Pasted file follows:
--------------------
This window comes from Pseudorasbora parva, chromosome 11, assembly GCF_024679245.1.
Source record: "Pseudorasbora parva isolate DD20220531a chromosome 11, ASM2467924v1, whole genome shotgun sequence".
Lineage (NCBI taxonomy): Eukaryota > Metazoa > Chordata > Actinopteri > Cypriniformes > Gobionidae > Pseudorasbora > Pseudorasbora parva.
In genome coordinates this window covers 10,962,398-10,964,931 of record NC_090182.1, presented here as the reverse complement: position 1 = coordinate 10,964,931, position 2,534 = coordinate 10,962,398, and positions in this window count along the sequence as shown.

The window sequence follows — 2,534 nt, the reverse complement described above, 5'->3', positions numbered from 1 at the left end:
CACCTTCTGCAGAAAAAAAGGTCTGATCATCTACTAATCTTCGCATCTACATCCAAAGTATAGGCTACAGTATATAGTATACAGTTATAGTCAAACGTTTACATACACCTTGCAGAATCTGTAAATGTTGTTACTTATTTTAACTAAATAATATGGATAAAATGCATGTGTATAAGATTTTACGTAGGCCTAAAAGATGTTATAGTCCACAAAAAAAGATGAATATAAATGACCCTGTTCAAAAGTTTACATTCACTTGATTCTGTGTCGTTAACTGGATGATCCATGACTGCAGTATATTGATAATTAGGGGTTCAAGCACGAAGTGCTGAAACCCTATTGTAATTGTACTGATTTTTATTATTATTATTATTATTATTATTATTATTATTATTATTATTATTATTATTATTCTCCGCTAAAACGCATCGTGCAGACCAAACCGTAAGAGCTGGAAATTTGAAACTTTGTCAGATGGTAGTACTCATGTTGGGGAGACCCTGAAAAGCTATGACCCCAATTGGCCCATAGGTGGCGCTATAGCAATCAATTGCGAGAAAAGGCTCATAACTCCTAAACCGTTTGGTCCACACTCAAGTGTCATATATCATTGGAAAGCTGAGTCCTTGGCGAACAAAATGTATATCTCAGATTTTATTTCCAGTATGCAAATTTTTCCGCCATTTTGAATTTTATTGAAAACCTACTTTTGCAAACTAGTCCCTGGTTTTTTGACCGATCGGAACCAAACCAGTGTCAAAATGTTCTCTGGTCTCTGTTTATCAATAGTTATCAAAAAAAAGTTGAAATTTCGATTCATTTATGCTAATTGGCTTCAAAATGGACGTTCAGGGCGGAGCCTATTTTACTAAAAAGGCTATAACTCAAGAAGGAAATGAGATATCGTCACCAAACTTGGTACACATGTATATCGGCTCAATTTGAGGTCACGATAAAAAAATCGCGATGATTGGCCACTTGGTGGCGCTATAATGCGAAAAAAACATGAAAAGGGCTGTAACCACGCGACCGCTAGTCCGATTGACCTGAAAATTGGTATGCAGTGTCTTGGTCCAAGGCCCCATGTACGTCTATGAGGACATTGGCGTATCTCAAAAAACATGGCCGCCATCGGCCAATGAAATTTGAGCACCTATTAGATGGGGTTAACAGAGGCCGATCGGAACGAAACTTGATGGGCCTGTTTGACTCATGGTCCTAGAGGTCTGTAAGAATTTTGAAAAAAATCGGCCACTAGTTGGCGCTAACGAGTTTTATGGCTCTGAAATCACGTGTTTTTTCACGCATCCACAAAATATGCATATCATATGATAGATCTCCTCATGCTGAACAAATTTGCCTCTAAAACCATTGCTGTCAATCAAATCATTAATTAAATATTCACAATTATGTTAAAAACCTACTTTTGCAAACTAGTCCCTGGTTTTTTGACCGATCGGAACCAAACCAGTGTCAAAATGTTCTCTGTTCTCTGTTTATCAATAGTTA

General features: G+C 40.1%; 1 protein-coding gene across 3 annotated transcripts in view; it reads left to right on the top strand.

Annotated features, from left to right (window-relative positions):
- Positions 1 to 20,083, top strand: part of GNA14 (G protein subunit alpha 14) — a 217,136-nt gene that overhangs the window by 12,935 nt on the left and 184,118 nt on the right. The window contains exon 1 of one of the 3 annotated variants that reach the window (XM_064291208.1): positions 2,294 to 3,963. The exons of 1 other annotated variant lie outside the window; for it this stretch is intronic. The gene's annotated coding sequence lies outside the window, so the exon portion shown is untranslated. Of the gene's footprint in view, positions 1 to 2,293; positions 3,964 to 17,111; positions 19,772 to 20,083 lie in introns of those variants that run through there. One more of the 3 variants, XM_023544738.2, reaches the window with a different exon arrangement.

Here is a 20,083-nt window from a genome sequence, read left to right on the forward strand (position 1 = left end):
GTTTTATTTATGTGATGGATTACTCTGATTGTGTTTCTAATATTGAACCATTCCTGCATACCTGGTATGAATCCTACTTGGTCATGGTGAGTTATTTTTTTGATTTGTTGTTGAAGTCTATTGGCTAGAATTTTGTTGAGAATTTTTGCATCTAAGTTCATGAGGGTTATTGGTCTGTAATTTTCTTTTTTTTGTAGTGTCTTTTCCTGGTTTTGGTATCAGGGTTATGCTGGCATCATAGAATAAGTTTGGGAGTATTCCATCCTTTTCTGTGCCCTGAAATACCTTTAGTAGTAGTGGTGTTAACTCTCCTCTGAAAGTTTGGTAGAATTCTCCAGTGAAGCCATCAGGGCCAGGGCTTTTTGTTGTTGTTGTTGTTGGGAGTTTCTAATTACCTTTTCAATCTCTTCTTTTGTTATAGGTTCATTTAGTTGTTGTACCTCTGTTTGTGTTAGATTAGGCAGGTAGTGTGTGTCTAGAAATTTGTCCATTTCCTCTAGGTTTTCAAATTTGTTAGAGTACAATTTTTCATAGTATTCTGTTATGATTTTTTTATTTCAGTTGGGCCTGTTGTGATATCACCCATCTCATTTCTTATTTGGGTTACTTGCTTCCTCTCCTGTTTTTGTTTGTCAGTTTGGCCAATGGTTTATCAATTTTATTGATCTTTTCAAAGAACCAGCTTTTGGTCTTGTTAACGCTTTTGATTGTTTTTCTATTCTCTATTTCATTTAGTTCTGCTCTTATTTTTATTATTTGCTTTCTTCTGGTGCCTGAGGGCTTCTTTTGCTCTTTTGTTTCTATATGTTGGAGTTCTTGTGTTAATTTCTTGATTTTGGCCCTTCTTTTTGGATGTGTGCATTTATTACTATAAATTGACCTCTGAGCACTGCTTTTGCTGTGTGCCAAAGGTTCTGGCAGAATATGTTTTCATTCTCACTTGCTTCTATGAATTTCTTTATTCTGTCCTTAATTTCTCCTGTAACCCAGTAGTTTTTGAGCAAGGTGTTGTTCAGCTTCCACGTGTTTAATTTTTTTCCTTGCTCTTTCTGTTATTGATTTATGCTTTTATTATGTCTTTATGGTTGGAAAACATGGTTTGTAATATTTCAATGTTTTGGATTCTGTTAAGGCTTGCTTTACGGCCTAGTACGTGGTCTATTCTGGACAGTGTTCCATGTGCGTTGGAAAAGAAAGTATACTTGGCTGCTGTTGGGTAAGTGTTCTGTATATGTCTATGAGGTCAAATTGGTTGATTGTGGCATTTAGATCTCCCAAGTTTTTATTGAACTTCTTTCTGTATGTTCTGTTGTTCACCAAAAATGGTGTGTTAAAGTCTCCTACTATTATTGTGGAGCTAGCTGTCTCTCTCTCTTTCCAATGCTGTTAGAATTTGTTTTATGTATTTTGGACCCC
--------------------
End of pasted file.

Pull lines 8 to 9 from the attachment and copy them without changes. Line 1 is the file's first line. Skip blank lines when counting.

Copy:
Annotated features, from left to right (window-relative positions):
- Positions 1 to 20,083, top strand: part of GNA14 (G protein subunit alpha 14) — a 217,136-nt gene that overhangs the window by 12,935 nt on the left and 184,118 nt on the right. The window contains exon 1 of one of the 3 annotated variants that reach the window (XM_064291208.1): positions 2,294 to 3,963. The exons of 1 other annotated variant lie outside the window; for it this stretch is intronic. The gene's annotated coding sequence lies outside the window, so the exon portion shown is untranslated. Of the gene's footprint in view, positions 1 to 2,293; positions 3,964 to 17,111; positions 19,772 to 20,083 lie in introns of those variants that run through there. One more of the 3 variants, XM_023544738.2, reaches the window with a different exon arrangement.